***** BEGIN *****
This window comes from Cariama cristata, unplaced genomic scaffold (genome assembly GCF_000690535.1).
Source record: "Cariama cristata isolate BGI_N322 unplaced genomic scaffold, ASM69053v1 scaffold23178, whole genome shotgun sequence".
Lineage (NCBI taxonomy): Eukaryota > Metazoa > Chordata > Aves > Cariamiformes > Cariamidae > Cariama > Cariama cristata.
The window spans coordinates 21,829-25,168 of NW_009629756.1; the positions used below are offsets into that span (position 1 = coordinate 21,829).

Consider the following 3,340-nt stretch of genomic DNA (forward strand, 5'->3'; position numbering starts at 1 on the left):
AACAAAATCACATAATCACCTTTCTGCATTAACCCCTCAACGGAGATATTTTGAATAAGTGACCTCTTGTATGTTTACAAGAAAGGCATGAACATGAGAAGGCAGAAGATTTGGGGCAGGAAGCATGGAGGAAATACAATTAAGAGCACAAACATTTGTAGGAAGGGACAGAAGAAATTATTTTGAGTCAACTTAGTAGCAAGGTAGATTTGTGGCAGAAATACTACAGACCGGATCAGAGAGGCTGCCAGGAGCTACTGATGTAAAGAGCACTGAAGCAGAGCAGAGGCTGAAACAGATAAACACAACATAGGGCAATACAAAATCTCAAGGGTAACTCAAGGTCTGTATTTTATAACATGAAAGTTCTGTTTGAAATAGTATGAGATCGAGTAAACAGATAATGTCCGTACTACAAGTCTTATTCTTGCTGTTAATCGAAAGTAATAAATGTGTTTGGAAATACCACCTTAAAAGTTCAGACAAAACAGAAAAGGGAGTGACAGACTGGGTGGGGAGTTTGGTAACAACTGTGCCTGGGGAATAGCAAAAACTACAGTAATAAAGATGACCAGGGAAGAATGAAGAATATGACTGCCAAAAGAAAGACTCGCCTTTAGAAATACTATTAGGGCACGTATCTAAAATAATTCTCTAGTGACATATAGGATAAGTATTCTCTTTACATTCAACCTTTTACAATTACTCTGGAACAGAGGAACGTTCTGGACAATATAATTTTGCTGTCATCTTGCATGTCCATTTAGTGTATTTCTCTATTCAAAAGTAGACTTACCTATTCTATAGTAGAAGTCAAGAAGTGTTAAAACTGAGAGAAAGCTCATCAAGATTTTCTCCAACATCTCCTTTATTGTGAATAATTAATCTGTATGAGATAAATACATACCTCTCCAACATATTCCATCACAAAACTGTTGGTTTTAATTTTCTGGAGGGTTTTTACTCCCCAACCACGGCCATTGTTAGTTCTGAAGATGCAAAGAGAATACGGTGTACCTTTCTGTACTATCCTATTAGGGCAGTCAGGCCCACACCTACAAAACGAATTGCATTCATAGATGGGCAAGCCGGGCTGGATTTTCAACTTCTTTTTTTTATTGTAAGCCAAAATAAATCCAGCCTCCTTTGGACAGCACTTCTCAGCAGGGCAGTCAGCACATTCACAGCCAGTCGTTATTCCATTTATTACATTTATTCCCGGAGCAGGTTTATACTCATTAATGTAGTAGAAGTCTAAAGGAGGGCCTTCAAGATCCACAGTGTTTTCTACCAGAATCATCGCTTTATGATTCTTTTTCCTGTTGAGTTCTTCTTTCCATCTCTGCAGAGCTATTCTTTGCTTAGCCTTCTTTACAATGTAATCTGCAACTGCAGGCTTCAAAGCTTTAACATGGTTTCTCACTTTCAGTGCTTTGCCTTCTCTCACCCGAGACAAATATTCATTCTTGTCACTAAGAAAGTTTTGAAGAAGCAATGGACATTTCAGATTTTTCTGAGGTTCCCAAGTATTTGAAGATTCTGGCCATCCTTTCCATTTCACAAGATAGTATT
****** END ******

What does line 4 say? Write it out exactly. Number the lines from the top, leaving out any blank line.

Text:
The window spans coordinates 21,829-25,168 of NW_009629756.1; the positions used below are offsets into that span (position 1 = coordinate 21,829).